On an everyday level I think analysts need to be hard on themselves and keep on asking the ‘so what?’ questions. Why is this finding important? How can it be used to benefit the customer? You need to be ruthless with yourself regardless of how much work you put into analysing the data.
PEX Network: What would be your top tip for utilizing data analytics to understand customer need?
M Leverington: My top tip here would be to start with a helicopter view of your database. I think that too often, people dive straight into the detail and try to find interesting clusters of customers to analyze, or start building predictive models.
The most effective place to start is with top line customer behaviours. How are your customers or prospects interacting with you? How can you improve the customer experience? Start with the basics and then gradually work your way down to the detail.
Finally; make sure you incorporate other areas of insight as well and do not just rely on data analytics. Analytics can tell you ‘what’ your customers/prospects are doing and how they are doing it. It is a limited method though for finding out ‘why’ customers are behaving in certain ways.
PEX NETWORK: In your opinion, what are the key components for a successful big data strategy?
M Leverington: You have to start with the end in mind and then work backwards from there. Set your objectives and goals and then build the roadmap that allows you to get there. If you don’t have clearly defined aims you will invariably end up going off on a tangent.
Ensure you have shared KPI’s for your data strategy within the organization. I can’t stress this one enough you need a set of shared KPI’s that the organization agrees on from board level down. This allows teams across departments to collaborate better and work towards a shared goal. In short this helps the organization achieve its data strategy. If you don’t have shared KPI’s then you are likely to get conflicts between teams or department objectives.
I think another key tip is don't try and boil the ocean. It's quite easy to start doing that when you get into your data. You get a bunch of people who are interested in data and analytics around the table, and all of a sudden you're trying to do extremely complicated tasks with data.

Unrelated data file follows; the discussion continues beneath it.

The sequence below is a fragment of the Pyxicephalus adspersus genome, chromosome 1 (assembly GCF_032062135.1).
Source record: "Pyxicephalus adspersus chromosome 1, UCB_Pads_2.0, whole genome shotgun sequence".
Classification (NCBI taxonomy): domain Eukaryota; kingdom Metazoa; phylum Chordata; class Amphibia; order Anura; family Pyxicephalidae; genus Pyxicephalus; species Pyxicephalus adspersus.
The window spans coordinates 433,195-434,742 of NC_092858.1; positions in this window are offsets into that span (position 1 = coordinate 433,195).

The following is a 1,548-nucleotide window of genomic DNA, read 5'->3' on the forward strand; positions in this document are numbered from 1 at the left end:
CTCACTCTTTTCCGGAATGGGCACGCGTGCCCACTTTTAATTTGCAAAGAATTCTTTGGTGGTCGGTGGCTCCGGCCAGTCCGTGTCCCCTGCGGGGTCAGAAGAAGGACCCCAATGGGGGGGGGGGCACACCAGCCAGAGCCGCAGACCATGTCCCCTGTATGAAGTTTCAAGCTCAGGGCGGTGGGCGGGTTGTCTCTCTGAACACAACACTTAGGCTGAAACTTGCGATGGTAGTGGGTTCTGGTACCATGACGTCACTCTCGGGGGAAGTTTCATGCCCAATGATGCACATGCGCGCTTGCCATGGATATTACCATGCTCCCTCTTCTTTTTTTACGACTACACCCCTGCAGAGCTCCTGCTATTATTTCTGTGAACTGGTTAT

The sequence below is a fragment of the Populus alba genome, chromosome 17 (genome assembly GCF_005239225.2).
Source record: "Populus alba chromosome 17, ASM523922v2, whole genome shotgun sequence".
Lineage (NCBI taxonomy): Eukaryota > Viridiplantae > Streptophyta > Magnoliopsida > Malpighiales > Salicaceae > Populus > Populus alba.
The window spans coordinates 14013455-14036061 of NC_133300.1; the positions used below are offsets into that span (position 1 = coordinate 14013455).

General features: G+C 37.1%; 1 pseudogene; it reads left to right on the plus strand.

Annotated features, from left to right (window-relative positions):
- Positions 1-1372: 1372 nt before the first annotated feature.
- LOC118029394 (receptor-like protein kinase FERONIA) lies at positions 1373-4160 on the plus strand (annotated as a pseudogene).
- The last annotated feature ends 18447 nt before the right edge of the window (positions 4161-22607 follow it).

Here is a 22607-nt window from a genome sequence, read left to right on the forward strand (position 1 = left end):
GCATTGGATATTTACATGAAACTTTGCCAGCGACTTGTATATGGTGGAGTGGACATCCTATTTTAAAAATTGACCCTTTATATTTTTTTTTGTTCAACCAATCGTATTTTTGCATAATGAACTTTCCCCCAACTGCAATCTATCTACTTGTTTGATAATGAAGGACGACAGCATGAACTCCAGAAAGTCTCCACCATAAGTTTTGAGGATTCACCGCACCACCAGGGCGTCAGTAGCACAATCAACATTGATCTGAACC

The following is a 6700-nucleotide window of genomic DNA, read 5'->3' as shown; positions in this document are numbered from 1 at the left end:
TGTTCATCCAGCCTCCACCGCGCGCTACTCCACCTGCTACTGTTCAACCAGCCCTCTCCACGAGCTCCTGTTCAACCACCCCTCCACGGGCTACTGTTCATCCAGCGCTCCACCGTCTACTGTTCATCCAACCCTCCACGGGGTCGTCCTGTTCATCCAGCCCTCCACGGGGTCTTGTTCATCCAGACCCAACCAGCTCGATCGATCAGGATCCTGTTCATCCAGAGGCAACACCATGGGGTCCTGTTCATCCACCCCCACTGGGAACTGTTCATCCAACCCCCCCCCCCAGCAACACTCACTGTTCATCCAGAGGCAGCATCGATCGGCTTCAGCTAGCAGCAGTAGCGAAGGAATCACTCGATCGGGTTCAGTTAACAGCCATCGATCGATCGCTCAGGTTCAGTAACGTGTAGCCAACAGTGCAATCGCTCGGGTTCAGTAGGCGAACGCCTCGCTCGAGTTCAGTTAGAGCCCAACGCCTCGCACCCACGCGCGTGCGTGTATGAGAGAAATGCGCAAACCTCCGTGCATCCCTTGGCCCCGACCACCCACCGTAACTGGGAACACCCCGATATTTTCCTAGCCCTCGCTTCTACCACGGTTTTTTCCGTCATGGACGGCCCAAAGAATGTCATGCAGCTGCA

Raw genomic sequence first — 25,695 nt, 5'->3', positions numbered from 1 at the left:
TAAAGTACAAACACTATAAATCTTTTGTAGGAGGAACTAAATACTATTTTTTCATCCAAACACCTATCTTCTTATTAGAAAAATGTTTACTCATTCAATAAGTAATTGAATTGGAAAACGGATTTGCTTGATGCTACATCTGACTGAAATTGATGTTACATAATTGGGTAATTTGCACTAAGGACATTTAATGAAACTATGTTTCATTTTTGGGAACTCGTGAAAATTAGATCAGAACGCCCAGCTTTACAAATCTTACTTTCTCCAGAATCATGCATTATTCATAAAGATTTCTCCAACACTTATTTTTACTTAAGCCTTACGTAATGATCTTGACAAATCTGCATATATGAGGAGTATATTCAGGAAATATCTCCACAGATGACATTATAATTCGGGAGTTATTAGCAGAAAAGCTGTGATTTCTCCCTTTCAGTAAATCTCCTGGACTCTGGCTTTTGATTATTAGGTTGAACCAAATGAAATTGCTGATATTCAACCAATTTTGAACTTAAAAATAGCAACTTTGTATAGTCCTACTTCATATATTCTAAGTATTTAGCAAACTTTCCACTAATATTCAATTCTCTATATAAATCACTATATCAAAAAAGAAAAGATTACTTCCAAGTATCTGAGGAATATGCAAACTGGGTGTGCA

It’s crucial to keep the 80:20 rule in mind. What are the simple things you can do that will deliver 80% of your value? Prioritize those tasks and keep them as simple as they need to be.
Finally, I would say it's people, people, people. You need to have good data orientated people to help you achieve your data strategy. If you don't, then you're not going to get anywhere fast regardless of how much fancy technology you have in the business. This is not just about having good analysts. It’s about the organization having a data driven culture and using data and analytics to help drive the decision making process.
PEX NETWORK: What's next for big data?
M Leverington: Definitely the rise of artificial intelligence being used in mainstream society; you just have to look at IBM Watson to see the potential in this area.
IBM Watson is a computer being used to help doctors diagnose patients. The doctor asks Watson questions or inputs symptoms and the computer analyzes the patient’s records and current medical knowledge to present several diagnosis scenarios back to the doctor.
The benefit of Watson is that it is able to evaluate a patient’s symptoms against an extensive database of past occurrences to come up with several possible scenarios with a measure of likelihood for each one occurring. This allows a doctor to draw on far more data when making a decision on how to treat a patient.
I think in the near future we are going to see computers like Watson used to perform a lot more tasks within society from customer service to helping catch tax cheats.
Another area where I expect to see growth in organizations is in the use of machine learning techniques to tackle business problems. The type of modelling that was once the realm of PhD level mathematicians and statisticians will be more readily available to the standard analyst in an organization. In much the same way that analysts use decision tree’s or regression modelling techniques at the moment I think more analysts will be start using machine learning techniques to help solve business problems.